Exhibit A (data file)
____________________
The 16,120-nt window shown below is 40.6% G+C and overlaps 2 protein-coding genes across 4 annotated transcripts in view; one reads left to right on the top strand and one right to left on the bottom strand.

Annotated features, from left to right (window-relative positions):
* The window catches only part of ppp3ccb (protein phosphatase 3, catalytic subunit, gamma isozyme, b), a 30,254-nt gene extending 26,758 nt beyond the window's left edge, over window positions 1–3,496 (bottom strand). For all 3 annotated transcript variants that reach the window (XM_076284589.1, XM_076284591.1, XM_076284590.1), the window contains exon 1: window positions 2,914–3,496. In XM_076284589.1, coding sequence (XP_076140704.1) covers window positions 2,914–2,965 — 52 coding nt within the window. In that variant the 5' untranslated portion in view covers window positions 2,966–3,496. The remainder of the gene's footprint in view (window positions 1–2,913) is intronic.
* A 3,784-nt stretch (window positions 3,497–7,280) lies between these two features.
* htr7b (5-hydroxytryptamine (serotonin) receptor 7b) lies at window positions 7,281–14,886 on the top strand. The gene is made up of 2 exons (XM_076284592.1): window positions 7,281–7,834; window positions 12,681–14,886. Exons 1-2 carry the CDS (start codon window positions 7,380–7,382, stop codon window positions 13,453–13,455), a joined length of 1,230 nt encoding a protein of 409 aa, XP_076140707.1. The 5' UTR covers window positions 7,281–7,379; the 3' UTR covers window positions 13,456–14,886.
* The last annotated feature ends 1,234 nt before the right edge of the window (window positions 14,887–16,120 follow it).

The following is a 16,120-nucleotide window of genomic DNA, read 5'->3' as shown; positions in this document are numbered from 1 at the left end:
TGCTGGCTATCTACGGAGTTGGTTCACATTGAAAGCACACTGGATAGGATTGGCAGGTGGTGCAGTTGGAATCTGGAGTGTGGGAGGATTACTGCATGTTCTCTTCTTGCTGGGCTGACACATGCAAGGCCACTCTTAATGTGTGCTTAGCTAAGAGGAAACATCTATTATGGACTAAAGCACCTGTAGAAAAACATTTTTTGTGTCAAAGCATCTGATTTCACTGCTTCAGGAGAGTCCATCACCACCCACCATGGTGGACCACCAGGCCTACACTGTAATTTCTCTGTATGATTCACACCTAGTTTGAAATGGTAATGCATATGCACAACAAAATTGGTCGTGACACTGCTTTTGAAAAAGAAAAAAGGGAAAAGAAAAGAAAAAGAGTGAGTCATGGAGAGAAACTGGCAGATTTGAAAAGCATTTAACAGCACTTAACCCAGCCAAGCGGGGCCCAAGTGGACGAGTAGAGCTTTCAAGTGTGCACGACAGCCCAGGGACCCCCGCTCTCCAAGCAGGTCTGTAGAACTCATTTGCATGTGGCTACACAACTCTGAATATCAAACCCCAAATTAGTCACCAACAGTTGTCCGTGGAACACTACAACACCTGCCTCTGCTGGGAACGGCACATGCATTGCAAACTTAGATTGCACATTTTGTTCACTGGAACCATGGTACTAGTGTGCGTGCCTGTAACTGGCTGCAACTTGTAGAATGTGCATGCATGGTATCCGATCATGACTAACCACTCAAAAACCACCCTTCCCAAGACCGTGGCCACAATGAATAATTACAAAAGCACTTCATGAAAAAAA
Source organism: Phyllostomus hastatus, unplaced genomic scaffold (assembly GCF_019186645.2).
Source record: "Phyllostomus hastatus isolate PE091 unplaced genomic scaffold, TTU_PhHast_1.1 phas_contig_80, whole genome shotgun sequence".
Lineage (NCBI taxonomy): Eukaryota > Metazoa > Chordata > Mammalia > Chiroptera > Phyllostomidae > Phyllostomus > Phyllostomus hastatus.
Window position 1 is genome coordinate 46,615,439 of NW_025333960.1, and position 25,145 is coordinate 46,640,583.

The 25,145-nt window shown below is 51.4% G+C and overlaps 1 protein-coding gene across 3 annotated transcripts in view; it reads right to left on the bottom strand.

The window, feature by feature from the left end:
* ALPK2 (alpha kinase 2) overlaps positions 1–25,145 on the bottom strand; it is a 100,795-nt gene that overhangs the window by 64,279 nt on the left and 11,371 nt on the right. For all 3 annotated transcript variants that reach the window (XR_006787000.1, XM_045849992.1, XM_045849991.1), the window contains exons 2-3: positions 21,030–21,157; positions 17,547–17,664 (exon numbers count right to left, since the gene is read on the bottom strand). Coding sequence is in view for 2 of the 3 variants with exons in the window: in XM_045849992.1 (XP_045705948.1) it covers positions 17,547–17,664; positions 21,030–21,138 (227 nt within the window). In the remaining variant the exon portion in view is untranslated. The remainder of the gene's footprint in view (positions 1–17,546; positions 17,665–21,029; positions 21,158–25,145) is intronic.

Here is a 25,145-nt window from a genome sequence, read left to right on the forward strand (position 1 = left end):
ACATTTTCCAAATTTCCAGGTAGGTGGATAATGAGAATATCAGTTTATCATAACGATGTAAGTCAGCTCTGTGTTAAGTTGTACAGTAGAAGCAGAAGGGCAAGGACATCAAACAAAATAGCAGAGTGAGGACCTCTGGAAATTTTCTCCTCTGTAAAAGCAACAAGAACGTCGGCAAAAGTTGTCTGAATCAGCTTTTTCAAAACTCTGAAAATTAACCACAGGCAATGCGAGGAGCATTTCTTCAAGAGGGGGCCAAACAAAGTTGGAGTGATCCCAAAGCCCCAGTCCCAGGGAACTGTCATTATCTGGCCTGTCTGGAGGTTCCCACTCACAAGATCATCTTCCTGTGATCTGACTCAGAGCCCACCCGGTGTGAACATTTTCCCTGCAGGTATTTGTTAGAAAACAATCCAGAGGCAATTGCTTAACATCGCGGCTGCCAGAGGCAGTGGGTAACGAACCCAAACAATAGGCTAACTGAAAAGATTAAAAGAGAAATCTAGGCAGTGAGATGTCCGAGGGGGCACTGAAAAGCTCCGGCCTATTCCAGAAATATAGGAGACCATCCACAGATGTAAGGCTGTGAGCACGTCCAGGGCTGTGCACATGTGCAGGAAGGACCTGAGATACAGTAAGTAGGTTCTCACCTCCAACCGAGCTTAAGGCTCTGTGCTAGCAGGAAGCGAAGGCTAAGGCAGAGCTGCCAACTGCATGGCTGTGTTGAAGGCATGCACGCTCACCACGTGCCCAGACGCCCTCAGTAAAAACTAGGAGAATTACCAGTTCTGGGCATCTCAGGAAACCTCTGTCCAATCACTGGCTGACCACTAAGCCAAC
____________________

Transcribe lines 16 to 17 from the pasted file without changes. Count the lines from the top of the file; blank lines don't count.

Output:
Here is a 25,145-nt window from a genome sequence, read left to right on the forward strand (position 1 = left end):
ACATTTTCCAAATTTCCAGGTAGGTGGATAATGAGAATATCAGTTTATCATAACGATGTAAGTCAGCTCTGTGTTAAGTTGTACAGTAGAAGCAGAAGGGCAAGGACATCAAACAAAATAGCAGAGTGAGGACCTCTGGAAATTTTCTCCTCTGTAAAAGCAACAAGAACGTCGGCAAAAGTTGTCTGAATCAGCTTTTTCAAAACTCTGAAAATTAACCACAGGCAATGCGAGGAGCATTTCTTCAAGAGGGGGCCAAACAAAGTTGGAGTGATCCCAAAGCCCCAGTCCCAGGGAACTGTCATTATCTGGCCTGTCTGGAGGTTCCCACTCACAAGATCATCTTCCTGTGATCTGACTCAGAGCCCACCCGGTGTGAACATTTTCCCTGCAGGTATTTGTTAGAAAACAATCCAGAGGCAATTGCTTAACATCGCGGCTGCCAGAGGCAGTGGGTAACGAACCCAAACAATAGGCTAACTGAAAAGATTAAAAGAGAAATCTAGGCAGTGAGATGTCCGAGGGGGCACTGAAAAGCTCCGGCCTATTCCAGAAATATAGGAGACCATCCACAGATGTAAGGCTGTGAGCACGTCCAGGGCTGTGCACATGTGCAGGAAGGACCTGAGATACAGTAAGTAGGTTCTCACCTCCAACCGAGCTTAAGGCTCTGTGCTAGCAGGAAGCGAAGGCTAAGGCAGAGCTGCCAACTGCATGGCTGTGTTGAAGGCATGCACGCTCACCACGTGCCCAGACGCCCTCAGTAAAAACTAGGAGAATTACCAGTTCTGGGCATCTCAGGAAACCTCTGTCCAATCACTGGCTGACCACTAAGCCAAC